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CALL. 01.10.2016: Approaches to dialectal variation from antiquity up to modern times (ICHoLS XIV) -






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Although there are plenty of overviews of the history of the language sciences, they generally do not dedicate extensive attention (if at all) to ideas about dialectal variation. What is more, there are thus far no accounts systematically treating approaches to dialectal diversity throughout history. This is not to say, however, that there are no works dealing with specific episodes of this variegated subfield of the history of the language sciences, far from it—see, e.g., the important contributions by

Ø Morpurgo Davies (1987) for Greek antiquity,

Ø Adams (2007: esp. 114-275) for Latin antiquity and the early Middle Ages,

Ø Von Moos (2008) for the later Middle Ages,

Ø Alinei (1981) for the Italian Renaissance,

Ø Eskhult (2015: esp. 86-87) for an eighteenth-century case study, and

Ø Pop (1950) for a large part of the modern period.

The thematic workshop aims at (1) continuing the exploration of this domain in a more comprehensive and systematic manner and (2) inciting a closer dialogue and a more in-depth discussion about this topic. It intends to do so by means of a series of papers on the diverse historical approaches to the phenomenon of dialectal diversity from antiquity up to modern times, both in Western and other traditions. Although it obviously does not lie within the workshop’s scope to cover the issue in its entirety, it nevertheless hopes to bring together scholars with different backgrounds and working on different periods and languages in order to gain a better insight into the matter. Papers on the following three themes are welcomed:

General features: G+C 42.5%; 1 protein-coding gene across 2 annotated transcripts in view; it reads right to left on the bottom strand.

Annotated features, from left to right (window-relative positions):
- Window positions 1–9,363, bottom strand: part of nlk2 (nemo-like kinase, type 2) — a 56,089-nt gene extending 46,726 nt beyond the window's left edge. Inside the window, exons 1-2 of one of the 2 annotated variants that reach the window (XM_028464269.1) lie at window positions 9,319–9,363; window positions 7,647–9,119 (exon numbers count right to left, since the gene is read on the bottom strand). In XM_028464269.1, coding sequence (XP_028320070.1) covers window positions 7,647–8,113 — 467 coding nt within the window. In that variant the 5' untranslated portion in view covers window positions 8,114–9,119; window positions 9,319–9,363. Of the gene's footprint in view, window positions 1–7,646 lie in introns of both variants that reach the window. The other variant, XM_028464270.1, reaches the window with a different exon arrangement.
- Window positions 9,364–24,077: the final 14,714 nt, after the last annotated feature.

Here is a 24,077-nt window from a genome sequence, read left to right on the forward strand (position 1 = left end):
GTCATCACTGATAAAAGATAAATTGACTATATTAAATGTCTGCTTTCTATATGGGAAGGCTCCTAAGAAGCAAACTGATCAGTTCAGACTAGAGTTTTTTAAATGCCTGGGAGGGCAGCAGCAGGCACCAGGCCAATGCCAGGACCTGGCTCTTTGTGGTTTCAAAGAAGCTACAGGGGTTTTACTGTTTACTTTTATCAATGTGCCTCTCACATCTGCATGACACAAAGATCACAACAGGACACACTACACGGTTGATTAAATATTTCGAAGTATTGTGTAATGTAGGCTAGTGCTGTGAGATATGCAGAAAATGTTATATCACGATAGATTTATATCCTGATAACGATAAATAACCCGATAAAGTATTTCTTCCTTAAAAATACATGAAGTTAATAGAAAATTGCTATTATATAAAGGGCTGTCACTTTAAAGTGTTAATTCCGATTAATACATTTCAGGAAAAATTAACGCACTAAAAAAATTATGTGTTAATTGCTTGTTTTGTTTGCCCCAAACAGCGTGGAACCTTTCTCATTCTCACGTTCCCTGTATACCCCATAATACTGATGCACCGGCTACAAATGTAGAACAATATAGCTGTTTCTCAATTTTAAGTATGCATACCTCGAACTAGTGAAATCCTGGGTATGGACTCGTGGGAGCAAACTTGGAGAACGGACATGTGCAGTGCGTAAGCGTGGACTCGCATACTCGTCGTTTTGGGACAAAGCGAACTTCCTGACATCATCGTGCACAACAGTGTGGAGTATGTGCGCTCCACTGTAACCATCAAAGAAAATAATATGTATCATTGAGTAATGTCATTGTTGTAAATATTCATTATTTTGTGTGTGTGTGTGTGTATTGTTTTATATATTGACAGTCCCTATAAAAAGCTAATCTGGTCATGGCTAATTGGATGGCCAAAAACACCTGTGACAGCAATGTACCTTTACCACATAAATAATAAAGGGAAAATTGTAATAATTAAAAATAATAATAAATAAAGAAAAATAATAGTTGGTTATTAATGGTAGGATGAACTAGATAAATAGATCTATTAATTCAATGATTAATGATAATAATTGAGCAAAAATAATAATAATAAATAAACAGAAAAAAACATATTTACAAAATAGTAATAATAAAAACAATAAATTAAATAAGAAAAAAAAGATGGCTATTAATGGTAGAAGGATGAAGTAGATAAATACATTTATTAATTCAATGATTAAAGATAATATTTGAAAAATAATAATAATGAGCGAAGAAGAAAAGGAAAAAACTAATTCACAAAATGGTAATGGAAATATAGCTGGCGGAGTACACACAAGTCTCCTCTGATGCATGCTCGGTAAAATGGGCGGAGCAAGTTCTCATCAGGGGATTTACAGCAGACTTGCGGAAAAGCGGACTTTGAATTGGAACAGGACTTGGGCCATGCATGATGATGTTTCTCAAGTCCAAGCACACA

(1) history of approaches toward specific dialect contexts (in Europe and beyond);

(2) history of the concept of dialect (and related or comparable concepts);[1]

(3) history of dialectology as an institutionalized subdiscipline of linguistics.

These three axes will structure the schedule of the workshop as well. Please specify in your proposal which theme you are mainly focusing on. Papers are 30 minutes (20 minutes for presentation + 10 minutes for discussion). The number of slots is subject to change, depending on the number of papers received and accepted.

1 The related or comparable concepts mentioned may be taken from Western (e.g., patois, dialect levelling, koineization) as well as non-Western (e.g., vibhāṣā in Indian linguistic thought; Pinault 1989: 351) traditions.


Adams, James Noel. 2007. The Regional Diversification of Latin 200 BC–AD 600. Cambridge: Cambridge University Press.

Alinei, Mario. 1981. “Dialetto: un concetto rinascimentale fiorentino. Storia e analisi.” Quaderni di Semantica 2: 147–73.

Eskhult, Josef. 2015. “Albert Schultens (1686–1750) and Primeval Language: The crisis of a tradition and the turning point of a discourse.” In Metasprachliche Reflexion und Diskontinuität. Wendepunkte – Krisenzeiten – Umbrüche, edited by Gerda Haßler, 72–94. Münster: Nodus.

Morpurgo Davies, Anna. 1987. “The Greek Notion of Dialect.” Verbum 10: 7–28.

Pinault, Georges-Jean. 1989. “La tradition indienne. Section 3. Pāṇini et l’enseignement grammatical.” In Histoire des idées linguistiques, edited by Sylvain Auroux, 1 [= La naissance des métalangages en Orient et en Occident]:331–53. Philosophie et langage. Liège & Bruxelles: Pierre Mardaga.

Pop, Sever. 1950. La dialectologie. Aperçu historique et méthodes d’enquêtes linguistiques. 2 vols. Louvain: Bureaux du Recueil.

von Moos, Peter, ed. 2008. Zwischen Babel und Pfingsten. Sprachdifferenzen und Gesprächsverständigung in der Vormoderne (8. - 16. Jahrhundert) | Entre Babel et Pentecôte. Différences linguistiques et communication orale avant la modernité (VIIIe-XVIe siècle). Zürich & Berlin: LIT.

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